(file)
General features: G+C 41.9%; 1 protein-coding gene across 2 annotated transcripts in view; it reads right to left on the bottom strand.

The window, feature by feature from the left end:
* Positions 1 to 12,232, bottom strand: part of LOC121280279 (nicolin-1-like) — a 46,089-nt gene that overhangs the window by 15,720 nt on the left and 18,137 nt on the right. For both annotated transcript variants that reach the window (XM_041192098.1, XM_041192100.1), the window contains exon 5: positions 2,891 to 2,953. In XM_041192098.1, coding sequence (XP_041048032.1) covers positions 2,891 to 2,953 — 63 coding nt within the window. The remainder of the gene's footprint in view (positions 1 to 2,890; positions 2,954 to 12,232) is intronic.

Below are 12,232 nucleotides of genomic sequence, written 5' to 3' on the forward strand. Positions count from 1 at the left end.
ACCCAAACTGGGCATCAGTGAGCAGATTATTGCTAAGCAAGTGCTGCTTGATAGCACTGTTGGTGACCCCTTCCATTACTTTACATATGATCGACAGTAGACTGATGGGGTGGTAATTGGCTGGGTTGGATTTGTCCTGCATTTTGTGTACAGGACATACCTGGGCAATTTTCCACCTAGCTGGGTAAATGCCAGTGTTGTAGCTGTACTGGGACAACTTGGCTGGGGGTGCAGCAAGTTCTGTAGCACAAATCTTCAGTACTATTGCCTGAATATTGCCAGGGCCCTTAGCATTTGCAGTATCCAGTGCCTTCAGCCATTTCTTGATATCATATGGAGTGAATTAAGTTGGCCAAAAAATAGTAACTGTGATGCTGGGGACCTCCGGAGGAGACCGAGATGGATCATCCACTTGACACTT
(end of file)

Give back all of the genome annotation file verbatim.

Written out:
General features: G+C 41.9%; 1 protein-coding gene across 2 annotated transcripts in view; it reads right to left on the bottom strand.

The window, feature by feature from the left end:
* Positions 1 to 12,232, bottom strand: part of LOC121280279 (nicolin-1-like) — a 46,089-nt gene that overhangs the window by 15,720 nt on the left and 18,137 nt on the right. For both annotated transcript variants that reach the window (XM_041192098.1, XM_041192100.1), the window contains exon 5: positions 2,891 to 2,953. In XM_041192098.1, coding sequence (XP_041048032.1) covers positions 2,891 to 2,953 — 63 coding nt within the window. The remainder of the gene's footprint in view (positions 1 to 2,890; positions 2,954 to 12,232) is intronic.

Below are 12,232 nucleotides of genomic sequence, written 5' to 3' on the forward strand. Positions count from 1 at the left end.
ACCCAAACTGGGCATCAGTGAGCAGATTATTGCTAAGCAAGTGCTGCTTGATAGCACTGTTGGTGACCCCTTCCATTACTTTACATATGATCGACAGTAGACTGATGGGGTGGTAATTGGCTGGGTTGGATTTGTCCTGCATTTTGTGTACAGGACATACCTGGGCAATTTTCCACCTAGCTGGGTAAATGCCAGTGTTGTAGCTGTACTGGGACAACTTGGCTGGGGGTGCAGCAAGTTCTGTAGCACAAATCTTCAGTACTATTGCCTGAATATTGCCAGGGCCCTTAGCATTTGCAGTATCCAGTGCCTTCAGCCATTTCTTGATATCATATGGAGTGAATTAAGTTGGCCAAAAAATAGTAACTGTGATGCTGGGGACCTCCGGAGGAGACCGAGATGGATCATCCACTTGACACTT